Earl Frederick Sleigh Roberts V.C

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Reference #70921

Address:

Kelvingrove Park

Glasgow

Scotland

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Status: On original site
Type: Freestanding
Location: External
Setting: Within a garden/park/churchyard/enclosure/Marketplace
Description: Serviceman/woman sculpture
Materials:
  • Metal Bronze
  • Stone Stone (any)
Lettering: Incised
Conflicts:
  • Afghanistan (1800-1899)
  • Boer War, Second (1899-1902)
  • Colonial India
  • Indian Mutiny (1857-1858)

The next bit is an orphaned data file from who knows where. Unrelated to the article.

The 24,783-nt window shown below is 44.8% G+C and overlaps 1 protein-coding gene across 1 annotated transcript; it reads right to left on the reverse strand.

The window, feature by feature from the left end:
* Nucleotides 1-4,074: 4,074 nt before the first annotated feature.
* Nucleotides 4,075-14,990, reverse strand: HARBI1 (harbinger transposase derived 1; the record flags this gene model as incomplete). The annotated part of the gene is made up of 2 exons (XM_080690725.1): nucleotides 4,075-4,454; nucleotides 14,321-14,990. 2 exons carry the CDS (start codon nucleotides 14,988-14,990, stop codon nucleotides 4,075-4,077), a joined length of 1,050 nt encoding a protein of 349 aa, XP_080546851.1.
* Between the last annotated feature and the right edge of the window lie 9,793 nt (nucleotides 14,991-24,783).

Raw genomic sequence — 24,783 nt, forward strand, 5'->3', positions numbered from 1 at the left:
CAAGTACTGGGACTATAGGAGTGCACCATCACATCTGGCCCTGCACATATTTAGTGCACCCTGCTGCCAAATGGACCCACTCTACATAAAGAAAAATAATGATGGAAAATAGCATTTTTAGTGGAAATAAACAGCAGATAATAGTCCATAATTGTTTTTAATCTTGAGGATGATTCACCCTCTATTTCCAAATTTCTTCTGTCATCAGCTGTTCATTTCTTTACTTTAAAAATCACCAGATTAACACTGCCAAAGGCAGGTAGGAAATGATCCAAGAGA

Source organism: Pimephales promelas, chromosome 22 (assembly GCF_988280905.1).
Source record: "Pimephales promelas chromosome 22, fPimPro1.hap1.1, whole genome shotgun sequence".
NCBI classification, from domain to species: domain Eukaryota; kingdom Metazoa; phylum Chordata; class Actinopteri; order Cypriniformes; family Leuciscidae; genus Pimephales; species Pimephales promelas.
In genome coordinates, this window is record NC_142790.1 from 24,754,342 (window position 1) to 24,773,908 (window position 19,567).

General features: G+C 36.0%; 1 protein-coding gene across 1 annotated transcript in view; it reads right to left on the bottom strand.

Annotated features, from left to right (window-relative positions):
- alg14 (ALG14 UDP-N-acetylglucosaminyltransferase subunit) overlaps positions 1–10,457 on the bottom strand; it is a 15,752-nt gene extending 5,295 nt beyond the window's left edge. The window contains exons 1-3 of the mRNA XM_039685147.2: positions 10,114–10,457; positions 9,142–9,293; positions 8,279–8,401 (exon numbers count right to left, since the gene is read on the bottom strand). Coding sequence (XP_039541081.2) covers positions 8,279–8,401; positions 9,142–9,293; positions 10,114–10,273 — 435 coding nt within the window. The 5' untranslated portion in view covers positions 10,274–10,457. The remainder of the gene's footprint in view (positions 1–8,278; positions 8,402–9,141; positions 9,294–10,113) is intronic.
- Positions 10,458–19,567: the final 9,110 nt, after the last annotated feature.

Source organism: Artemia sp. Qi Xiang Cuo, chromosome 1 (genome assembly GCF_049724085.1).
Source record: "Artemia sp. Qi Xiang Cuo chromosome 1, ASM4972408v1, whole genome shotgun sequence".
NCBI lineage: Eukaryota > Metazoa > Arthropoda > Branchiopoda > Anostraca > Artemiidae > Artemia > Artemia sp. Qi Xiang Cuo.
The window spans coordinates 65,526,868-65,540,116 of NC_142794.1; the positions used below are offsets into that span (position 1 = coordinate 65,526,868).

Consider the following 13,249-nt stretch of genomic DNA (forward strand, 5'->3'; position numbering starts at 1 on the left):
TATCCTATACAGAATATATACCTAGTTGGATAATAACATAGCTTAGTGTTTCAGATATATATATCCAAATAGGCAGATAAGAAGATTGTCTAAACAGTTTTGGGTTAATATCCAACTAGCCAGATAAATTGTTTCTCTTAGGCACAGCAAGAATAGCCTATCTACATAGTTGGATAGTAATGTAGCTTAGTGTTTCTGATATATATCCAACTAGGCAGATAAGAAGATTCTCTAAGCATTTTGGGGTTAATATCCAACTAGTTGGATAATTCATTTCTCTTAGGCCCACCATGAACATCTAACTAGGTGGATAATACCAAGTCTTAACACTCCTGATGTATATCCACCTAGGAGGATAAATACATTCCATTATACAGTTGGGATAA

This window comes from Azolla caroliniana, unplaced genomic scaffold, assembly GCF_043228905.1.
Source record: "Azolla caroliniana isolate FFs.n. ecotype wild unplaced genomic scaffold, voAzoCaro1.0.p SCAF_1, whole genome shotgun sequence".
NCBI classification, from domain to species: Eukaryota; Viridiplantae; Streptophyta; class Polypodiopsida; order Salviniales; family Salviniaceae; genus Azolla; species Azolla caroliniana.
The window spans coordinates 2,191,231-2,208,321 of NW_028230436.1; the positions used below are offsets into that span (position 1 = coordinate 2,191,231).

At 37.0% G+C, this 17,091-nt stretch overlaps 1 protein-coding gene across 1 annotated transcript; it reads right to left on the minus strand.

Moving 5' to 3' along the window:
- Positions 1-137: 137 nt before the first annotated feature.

About the memorial: Category ‘A’ Listed Monument to Earl Frederick Sleigh Roberts,V.C., of Khandahar, Pretoria and Waterford (1916) Kelvingrove Park Glasgow. A 3.5 m high Equestrian Bronze statue on 5.64m high granite pedestal - monument contains two major subsidiary figures ‘War’ and ‘Victory’ and narrative reliefs. This bronze equestrian statue shows Earl Roberts VC on his favourite Arab Charger ‘Volonel’. The statue is superimposed upon an elaborate granite pedestal and framing bronze bas reliefs featuring horse artillery and native cavalry, Highlanders, Ghurkhas and Sikhs. Two bronze allegorical seated figures of War in ancient armour (south-east facing) and Victory seated on the prow of the Ship of State (north-west facing) completes the composition. Roberts’ African and Eastern campaigns are enumerated on the south face of the pedestal, and his decorations illustrated with bronze replicas, including his VC won during the Indian Mutiny, 1858. Perhaps the most famous statue in Kelvingrove is the stunning homage to Earl Frederick Sleigh Roberts V.C. (1832-1914). The Earl Robert’s Monument is a narrative piece of international standing, described in its day as ‘the finest equestrian statue of modern times’. Although executed by Henry Poole, this structure is an exact duplicate of Harry Bates’ equestrian masterpiece which stands proudly in the Maidan in Calcutta. Earl Roberts was the saviour of the British Empire, and its honour, on a number of occasions in the perpetual colonial wars fought throughout Queen Victoria’s reign. “Bobs” to his soldiers, the epitome of the dashing Victorian officer, Roberts was awarded a Victoria Cross during the Indian Mutiny whilst only 26 years old, and is thought to be the possible inspiration for George Macdonald Fraser’s heroic ‘Flashman’ novels. A serving soldier for more than fifty years, Roberts rose through the ranks to become the head of the armed services and died during the Great War at the retreat from the Marne, aged 82. This statue to commemorate the iconic hero of the British Empire was built by public subscription from the grateful people of Glasgow and unveiled in 1916. A national hero by the time he took Glasgow by storm on his first visit to the city in 1903, Roberts had recently subdued the Boers in South Africa and had already become a legend with his epic retreat from Khabul to Khandahar during the Afghan War of 1878. Interestingly his son also was awarded the Victoria Cross for bravery. This masterpiece is complemented by Harry Bates’ triptych bronze Aeneid reliefs in Kelvingrove Art Gallery and Museum, which can be seen in the context of other New Sculpture by George Frampton, Derwent Wood and others in the Kelvingrove Art Gallery.
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